Bengaluru-based Sagar Hospitals is scrambling to marshal its resources ever since India's tech capital started seeing stream of COVID-19 positive cases.
With healthcare workers like doctors, nurses and allied staff at high risk of contracting the COVID-19 infection, Sagar has divided its doctors and support staff into small batches. Each batch is assigned a particular day of duty. This is to prevent each batch from meet other.
This was done to ensure that the hospital functions serving existing patients and attending emergency cases, while ensuring that its staff are protected.
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"It is our responsibility to see that we maintain health our people, so that we continue our operations," said Dr Jagdish Chandra, Vice President, Medical Services at Sagar Hospitals.
Chandra said they have kept on hold outpatient department (OPD) services and stopped elective surgeries - two major revenue stream for hospitals.
Chandra says despite taking massive hit on operations and revenues, they have to pay wages to staff, rents, utility bills and interest on working capital.
If the current situation prevails beyond a month, Sagar Hospitals may even struggle to pay salaries to its workforce and may have to shut.
Sagar Hospitals has 200 doctors and more than double that number of allied staff on rolls.
The COVID-19 came like a bolt from the blue for private hospitals.
Fuelled by PE funds, many private hospital chains expanded aggressively in the last few years. But most of them are now struggling to stay afloat.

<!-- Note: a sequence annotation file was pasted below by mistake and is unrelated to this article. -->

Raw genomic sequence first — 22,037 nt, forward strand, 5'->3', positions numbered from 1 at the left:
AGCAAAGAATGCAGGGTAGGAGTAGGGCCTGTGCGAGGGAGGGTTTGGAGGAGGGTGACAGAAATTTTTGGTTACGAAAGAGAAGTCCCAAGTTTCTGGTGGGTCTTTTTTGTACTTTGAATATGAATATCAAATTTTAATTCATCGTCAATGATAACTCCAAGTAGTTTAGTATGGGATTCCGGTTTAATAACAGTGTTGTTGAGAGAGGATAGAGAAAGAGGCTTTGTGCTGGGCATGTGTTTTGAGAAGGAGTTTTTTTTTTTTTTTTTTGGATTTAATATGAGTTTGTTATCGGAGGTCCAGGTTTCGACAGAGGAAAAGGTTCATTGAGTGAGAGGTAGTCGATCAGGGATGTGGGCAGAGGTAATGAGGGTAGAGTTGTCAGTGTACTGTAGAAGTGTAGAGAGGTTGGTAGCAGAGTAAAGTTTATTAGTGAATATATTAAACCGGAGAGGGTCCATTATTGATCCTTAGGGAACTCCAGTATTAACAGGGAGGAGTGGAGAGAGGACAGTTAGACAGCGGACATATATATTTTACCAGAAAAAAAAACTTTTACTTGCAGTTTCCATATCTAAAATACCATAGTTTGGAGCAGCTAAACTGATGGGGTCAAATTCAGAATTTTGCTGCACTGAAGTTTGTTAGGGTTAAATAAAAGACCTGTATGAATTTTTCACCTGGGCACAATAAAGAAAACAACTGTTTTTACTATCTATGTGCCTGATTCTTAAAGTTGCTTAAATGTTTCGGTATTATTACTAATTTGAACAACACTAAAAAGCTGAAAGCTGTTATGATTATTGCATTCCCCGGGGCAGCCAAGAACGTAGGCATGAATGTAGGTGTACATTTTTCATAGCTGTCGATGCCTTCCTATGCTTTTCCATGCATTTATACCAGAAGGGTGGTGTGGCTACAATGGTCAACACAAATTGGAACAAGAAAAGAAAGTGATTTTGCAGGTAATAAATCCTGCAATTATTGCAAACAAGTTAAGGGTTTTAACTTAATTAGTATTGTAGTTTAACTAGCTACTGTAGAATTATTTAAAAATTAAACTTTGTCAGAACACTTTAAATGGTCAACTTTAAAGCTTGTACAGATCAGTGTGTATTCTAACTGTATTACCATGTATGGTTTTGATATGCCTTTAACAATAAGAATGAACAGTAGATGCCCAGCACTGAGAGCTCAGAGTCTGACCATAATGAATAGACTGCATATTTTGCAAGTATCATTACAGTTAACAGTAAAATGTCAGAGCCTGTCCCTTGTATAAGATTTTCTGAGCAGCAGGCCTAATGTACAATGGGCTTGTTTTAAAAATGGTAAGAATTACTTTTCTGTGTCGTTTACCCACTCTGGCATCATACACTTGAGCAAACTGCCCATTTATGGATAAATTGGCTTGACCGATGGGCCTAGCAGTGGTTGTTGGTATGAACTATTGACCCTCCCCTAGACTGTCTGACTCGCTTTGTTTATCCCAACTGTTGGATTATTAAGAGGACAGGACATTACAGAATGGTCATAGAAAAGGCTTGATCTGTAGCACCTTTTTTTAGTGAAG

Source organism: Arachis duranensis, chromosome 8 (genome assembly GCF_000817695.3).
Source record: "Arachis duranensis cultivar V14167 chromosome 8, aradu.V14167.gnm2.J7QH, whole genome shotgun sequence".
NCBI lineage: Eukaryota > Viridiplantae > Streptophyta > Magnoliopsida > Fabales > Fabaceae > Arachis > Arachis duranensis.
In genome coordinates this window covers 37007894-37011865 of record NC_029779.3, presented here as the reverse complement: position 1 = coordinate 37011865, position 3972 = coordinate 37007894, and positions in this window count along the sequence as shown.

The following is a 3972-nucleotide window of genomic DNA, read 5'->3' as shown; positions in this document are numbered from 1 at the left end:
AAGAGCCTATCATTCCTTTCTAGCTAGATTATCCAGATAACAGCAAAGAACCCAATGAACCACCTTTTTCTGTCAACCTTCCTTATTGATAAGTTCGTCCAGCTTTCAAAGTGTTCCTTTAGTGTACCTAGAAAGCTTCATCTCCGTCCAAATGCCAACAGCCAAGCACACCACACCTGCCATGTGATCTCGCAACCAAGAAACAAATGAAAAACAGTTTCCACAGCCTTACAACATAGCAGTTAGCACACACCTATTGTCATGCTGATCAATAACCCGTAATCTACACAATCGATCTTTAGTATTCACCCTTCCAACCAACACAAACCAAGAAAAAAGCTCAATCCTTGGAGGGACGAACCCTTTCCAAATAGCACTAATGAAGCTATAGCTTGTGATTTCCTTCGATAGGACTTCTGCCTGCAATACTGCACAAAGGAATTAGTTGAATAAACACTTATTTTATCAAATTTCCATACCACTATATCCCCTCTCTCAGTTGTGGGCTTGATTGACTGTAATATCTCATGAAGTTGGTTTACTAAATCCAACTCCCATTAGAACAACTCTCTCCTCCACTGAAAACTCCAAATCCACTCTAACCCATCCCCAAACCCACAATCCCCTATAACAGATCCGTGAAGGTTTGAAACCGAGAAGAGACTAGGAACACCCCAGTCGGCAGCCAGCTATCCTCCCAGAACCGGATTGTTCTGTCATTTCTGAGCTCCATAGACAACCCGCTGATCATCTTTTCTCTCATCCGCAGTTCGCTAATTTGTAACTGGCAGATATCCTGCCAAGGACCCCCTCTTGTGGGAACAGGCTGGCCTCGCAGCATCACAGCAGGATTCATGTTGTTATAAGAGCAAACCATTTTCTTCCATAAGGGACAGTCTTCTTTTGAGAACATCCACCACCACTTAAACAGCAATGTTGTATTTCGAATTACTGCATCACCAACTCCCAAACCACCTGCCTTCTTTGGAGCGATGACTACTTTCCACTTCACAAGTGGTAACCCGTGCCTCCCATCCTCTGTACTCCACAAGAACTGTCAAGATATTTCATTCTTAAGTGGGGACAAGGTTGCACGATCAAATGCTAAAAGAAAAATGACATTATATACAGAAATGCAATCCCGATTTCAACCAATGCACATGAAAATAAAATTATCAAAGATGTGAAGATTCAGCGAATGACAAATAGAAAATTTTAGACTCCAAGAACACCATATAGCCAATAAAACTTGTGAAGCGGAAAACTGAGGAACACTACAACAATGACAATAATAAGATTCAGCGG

Even India's largest healthcare chains like Apollo Hospitals has warned about the "total crash of the system" if government doesn't step in .
"Hospital industry is going through trying times. There has been a deep fall in OPD volumes and planned surgeries. We might see a total crash of the system itself. We need basic support (from the government) on power, electricity, rentals and cost of capital," Preetha Reddy said.
Private hospitals have urged the government to provide six to nine months’ moratorium on all working capital, principal, interest payments on loans and overdrafts, bringing in liquidity and allowing for business continuity.
In a representation to the government - FICCI, AHPI, ASSOCHAM, Indian Chamber of Commerce, PhD Chamber of Commerce, PHANA Karnataka and NATHEALTH ahev sought deferment of advance tax payments at the Central Government level. A waiver of GST on input costs and services for 2 quarters.
The also asked at least 50 percent rebate on the current commercial rates of power currently being paid by hospitals, diagnostics centers, pathology labs and other healthcare service providers to ensure sustenance of business
"Subsidy of 25 percent of salary for healthcare staff for the next 3 months and reimbursement of employer’s contributions towards ESIC and PF and comprehensive medical and life insurance benefits for all public and private sector frontline workers, ensuring continuous availability of personal protection equipment (PPE) supplies," the industries bodies said.